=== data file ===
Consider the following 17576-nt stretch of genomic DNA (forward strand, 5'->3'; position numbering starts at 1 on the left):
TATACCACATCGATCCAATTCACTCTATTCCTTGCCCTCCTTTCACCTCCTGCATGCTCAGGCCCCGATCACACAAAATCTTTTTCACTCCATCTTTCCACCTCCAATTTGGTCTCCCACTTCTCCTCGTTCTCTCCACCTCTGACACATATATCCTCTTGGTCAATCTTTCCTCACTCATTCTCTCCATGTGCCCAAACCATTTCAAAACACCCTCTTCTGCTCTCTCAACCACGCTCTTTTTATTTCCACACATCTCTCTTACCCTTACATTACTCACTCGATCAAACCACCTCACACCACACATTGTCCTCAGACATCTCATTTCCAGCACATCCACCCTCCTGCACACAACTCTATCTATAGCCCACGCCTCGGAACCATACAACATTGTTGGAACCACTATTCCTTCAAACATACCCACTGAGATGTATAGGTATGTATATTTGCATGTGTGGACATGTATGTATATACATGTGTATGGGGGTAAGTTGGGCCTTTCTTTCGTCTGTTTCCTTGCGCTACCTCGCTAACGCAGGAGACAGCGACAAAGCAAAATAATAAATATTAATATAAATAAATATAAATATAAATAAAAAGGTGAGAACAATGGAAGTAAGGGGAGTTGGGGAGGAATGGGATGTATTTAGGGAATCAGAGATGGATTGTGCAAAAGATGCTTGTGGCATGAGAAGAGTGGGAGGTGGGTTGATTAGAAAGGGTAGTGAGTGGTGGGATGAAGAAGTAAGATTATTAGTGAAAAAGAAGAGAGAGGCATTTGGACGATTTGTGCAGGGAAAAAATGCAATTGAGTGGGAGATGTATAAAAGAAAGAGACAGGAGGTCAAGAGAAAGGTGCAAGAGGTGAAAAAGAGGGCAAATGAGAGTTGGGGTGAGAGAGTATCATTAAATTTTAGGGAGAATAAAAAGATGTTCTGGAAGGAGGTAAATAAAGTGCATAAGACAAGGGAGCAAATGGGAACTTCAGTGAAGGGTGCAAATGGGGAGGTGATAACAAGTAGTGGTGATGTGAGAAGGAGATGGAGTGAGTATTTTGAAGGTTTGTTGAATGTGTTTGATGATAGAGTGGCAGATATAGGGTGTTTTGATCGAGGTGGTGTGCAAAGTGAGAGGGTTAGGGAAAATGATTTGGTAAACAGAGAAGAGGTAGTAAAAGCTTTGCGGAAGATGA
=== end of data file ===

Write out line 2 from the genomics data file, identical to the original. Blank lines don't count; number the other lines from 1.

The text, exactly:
TATACCACATCGATCCAATTCACTCTATTCCTTGCCCTCCTTTCACCTCCTGCATGCTCAGGCCCCGATCACACAAAATCTTTTTCACTCCATCTTTCCACCTCCAATTTGGTCTCCCACTTCTCCTCGTTCTCTCCACCTCTGACACATATATCCTCTTGGTCAATCTTTCCTCACTCATTCTCTCCATGTGCCCAAACCATTTCAAAACACCCTCTTCTGCTCTCTCAACCACGCTCTTTTTATTTCCACACATCTCTCTTACCCTTACATTACTCACTCGATCAAACCACCTCACACCACACATTGTCCTCAGACATCTCATTTCCAGCACATCCACCCTCCTGCACACAACTCTATCTATAGCCCACGCCTCGGAACCATACAACATTGTTGGAACCACTATTCCTTCAAACATACCCACTGAGATGTATAGGTATGTATATTTGCATGTGTGGACATGTATGTATATACATGTGTATGGGGGTAAGTTGGGCCTTTCTTTCGTCTGTTTCCTTGCGCTACCTCGCTAACGCAGGAGACAGCGACAAAGCAAAATAATAAATATTAATATAAATAAATATAAATATAAATAAAAAGGTGAGAACAATGGAAGTAAGGGGAGTTGGGGAGGAATGGGATGTATTTAGGGAATCAGAGATGGATTGTGCAAAAGATGCTTGTGGCATGAGAAGAGTGGGAGGTGGGTTGATTAGAAAGGGTAGTGAGTGGTGGGATGAAGAAGTAAGATTATTAGTGAAAAAGAAGAGAGAGGCATTTGGACGATTTGTGCAGGGAAAAAATGCAATTGAGTGGGAGATGTATAAAAGAAAGAGACAGGAGGTCAAGAGAAAGGTGCAAGAGGTGAAAAAGAGGGCAAATGAGAGTTGGGGTGAGAGAGTATCATTAAATTTTAGGGAGAATAAAAAGATGTTCTGGAAGGAGGTAAATAAAGTGCATAAGACAAGGGAGCAAATGGGAACTTCAGTGAAGGGTGCAAATGGGGAGGTGATAACAAGTAGTGGTGATGTGAGAAGGAGATGGAGTGAGTATTTTGAAGGTTTGTTGAATGTGTTTGATGATAGAGTGGCAGATATAGGGTGTTTTGATCGAGGTGGTGTGCAAAGTGAGAGGGTTAGGGAAAATGATTTGGTAAACAGAGAAGAGGTAGTAAAAGCTTTGCGGAAGATGA